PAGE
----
It is not surprising that due to the pandemic, math and reading scores for 9-year-olds across the country declined. What is surprising, and devastating, is that those numbers between 2020 and 2022 didn’t just drop; they plummeted.
Decades of academic progress were erased. In two years, reading scores on a key national test dropped more sharply than they have in over 30 years, and math scores fell for the first time since the test began in the early 1970s.
“I was taken aback by the scope and the magnitude of the decline,” said Peggy Carr, who heads the National Center for Education Statistics, which administers the test. “The big takeaway is that there really are no increases in achievement in either of the subjects for any student group in this assessment — there were only declines or stagnant scores for the nation’s 9-year-olds.”
The scores come from a long-running version of the National Assessment of Educational Progress, a test known as “the nation’s report card.” It is designed to compare student achievement across decades; the most recent scores were released Thursday.
“It’s clear that COVID-19 shocked American education and stunned the academic growth of this age group,” Carr told reporters on a Wednesday call. “No other factor could have had such a dramatic influence on student achievement in a relatively short period of time.”
Carr said while her team usually shies away from ascribing a reason to score increases or decreases, it’s obvious in this case that the disruptions wrought by the pandemic were a major factor in the declines.
“There is still a widening of the disparity between the top and the bottom performers, but in a different way,” Carr said. “Everyone is dropping. But the students at the bottom are dropping faster.”
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Department of Education Office of Civil Rights opens investigation into Harvard University
On Tuesday the United States Department of Education’s Office of Civil Rights opened an investigation into Harvard University in order to determine if the school has fulfilled legal obligation to respond to the increase in antisemitic incidents after Hamas’ brutal attack on Israel on October 7th.
The university agreed to cooperate with the investigation in a statement issued Wednesday. “We support the work of the Office for Civil Rights to ensure students’ rights to access educational programs are safeguarded and will work with the office to address their questions,” the statement read.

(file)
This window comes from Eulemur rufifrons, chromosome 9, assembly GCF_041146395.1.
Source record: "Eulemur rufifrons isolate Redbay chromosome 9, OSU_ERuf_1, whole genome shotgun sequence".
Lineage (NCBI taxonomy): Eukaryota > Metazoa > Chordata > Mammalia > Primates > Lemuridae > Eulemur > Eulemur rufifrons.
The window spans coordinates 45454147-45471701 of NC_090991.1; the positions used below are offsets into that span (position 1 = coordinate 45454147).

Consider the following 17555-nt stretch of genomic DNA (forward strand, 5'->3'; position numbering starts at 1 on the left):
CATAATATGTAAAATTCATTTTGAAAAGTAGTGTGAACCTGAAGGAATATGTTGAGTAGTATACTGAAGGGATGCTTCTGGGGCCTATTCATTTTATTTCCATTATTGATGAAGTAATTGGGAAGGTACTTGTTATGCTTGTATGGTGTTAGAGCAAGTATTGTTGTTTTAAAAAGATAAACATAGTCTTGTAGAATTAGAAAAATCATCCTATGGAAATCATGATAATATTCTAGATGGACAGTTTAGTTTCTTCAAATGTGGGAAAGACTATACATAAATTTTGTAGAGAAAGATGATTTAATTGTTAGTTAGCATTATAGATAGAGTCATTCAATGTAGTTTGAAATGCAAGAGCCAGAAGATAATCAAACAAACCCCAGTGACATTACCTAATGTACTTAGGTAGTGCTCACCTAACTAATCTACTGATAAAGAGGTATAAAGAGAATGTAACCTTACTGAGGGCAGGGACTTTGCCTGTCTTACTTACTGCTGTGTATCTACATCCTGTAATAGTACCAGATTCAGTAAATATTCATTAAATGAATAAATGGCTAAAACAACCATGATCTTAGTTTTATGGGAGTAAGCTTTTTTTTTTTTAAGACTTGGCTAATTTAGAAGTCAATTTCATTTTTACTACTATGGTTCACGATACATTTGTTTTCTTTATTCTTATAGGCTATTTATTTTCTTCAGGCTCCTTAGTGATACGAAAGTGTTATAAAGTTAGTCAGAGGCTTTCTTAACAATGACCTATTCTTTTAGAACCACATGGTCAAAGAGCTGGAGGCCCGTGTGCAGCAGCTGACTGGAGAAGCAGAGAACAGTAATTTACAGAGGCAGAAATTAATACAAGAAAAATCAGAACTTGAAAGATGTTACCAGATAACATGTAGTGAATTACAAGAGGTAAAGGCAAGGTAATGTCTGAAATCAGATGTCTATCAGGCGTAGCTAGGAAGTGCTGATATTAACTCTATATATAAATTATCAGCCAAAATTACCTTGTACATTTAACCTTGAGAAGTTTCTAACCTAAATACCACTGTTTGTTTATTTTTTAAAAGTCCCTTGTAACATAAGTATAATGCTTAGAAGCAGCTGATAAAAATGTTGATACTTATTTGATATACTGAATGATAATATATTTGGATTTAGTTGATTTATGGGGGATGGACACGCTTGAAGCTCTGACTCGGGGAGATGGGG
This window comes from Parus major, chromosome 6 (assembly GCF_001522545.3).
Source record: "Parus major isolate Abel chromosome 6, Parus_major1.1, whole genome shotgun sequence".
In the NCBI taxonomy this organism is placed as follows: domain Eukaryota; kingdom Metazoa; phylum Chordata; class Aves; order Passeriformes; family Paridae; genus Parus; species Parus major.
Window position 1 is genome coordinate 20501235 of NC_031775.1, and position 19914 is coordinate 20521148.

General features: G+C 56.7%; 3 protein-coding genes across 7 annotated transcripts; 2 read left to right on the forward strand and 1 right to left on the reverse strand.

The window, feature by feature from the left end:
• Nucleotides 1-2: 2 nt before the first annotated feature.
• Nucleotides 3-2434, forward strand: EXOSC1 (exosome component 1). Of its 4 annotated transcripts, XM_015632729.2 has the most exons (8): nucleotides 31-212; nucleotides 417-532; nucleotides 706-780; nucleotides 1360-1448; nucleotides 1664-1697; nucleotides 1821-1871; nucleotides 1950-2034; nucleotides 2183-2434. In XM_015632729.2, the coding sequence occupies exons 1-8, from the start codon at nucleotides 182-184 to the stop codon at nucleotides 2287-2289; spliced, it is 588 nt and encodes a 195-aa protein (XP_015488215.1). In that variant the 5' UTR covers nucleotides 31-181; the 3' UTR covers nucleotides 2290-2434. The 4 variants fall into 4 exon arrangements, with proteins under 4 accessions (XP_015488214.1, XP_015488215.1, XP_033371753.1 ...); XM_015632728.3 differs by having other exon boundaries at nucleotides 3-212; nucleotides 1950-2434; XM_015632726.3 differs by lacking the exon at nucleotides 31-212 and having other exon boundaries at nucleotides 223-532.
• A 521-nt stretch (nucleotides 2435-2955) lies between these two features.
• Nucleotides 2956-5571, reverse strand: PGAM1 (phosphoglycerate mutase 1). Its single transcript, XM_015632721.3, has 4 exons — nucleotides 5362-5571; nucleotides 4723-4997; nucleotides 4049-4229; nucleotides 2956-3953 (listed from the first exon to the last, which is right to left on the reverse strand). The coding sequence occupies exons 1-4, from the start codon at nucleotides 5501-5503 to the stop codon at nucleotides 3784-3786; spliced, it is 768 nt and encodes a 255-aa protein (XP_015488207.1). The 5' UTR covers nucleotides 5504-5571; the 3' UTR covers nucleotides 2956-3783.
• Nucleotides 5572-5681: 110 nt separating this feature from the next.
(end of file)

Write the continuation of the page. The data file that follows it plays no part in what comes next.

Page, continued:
The DOE has also opened investigations into Columbia University, Cornell University, Wellesley College, and the University of Pennsylvania this month over “discrimination involving shared ancestry” under Title VI.
the investigation was prompted after a complaint which stated Harvard “discriminated against students on the basis of their national origin (shared Jewish ancestry and/or Israeli) when it failed to respond appropriately to reports of incidents of harassment,”
National Review reports that while the Office of Civil Rights does not typically disclose which specific complaints prompted an investigation, there have been several high-profile incidents of antisemitism at Harvard and other Ivy league universities in recent weeks.
Hedge fund manager Bill Ackman sent an open letter to Harvard president Claudine Gay earlier this month which cited the confrontation at the “die-in” and urged her to take action to protect Jewish students.
“Jewish students are being bullied, physically intimidated, spat on, and in several widely-disseminated videos of one such incident, physically assaulted,” Mr. Ackman wrote. “On-campus protesters on the Widener Library steps and elsewhere shout, ‘Intifada! Intifada! Intifada! From the River to the Sea, Palestine Shall be Free!’”
Harvard President Claudine Gay released a statement about “combatting antisemitism” on November 9:
“I affirm our commitment to protecting all members of our community from harassment and marginalization, and our commitment to meeting antisemitism head-on, with the determination it demands,” Gay said. “Let me reiterate what I and other Harvard leaders have said previously: Antisemitism has no place at Harvard.”
Among the antisemitic events that have circulated national news are how just days after the Hamas attack, a 19-year-old Columbia student was arrested for allegedly assaulting an Israeli student who was trying to prevent the suspect from tearing down posters of Israeli hostages. Also at Cornell, a 21-year-old student was arrested for allegedly threatening to murder and rape his Jewish classmates on an anonymous online message board.
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